The World of Polis and Covenant 
Socratic seminar examining Hebrew and Greek thought and culture through the reading and discussion of primary works in history, philosophy, literature, and religion. Preceding the discussion of ancient civilizations is an exploration of the concept of worldview and a justification for exploration of the Great Conversation.
The World of Caesar and Christ 
Socratic seminar on the development of Roman civilization and Christianity, including the early Republic, the Empire, the formation of the Church, and the transition from Late Antiquity to the early Middle Ages. Discussion of primary works in history, literature, philosophy, and religion focus on Rome's debt to the Greeks, the emergence of a distinctive Roman culture, and the conflict between Classical and Christian worldviews.
The World of Christendom and Islam 
Socratic seminar on the thought of the Middle Ages. Discussion of primary works in history, literature, philosophy, and religion focus on understanding the medieval worldview and interaction between Christian and Islamic worldviews.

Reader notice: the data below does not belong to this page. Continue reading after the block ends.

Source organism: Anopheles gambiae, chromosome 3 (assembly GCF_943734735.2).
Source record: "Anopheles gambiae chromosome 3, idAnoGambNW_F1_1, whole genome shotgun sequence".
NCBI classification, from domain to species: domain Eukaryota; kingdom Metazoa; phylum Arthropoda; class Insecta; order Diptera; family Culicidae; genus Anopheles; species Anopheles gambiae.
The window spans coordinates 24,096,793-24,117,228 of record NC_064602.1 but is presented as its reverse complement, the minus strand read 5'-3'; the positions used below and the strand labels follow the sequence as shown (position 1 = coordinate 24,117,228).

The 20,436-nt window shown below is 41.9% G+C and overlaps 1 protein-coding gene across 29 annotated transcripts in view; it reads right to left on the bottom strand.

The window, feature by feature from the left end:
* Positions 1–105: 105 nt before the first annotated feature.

The World of Humanism and Refor 
Socratic seminar on the thought of the Renaissance and Reformation. Discussion of primary works in history, literature, philosophy, and religion focus on the legacy of the Middle Ages, the civic and cultural ideals of the Italian Renaissance, Christian humanism, the social and theological bases of the Protestant Reformation, Catholic Reformation, and the birth of modern thought in post-reformation Europe.
The World of Reason and Revolt 
Socratic seminar on the thought of the Scientific Revolution, the Enlightenment, and Romanticism. Discussion of primary works in history, literature, philosophy, and religion focus on emerging views of reason, romanticism, and revolution.
The World of Despair and Hope 
Socratic seminar on the development of contemporary thought. Discussion of primary works in history, literature, philosophy, the media, and religion focus on the breakdown of consensus on truth, aesthetics, and virtue. Explores the role of a theistic worldview in contemporary conversation.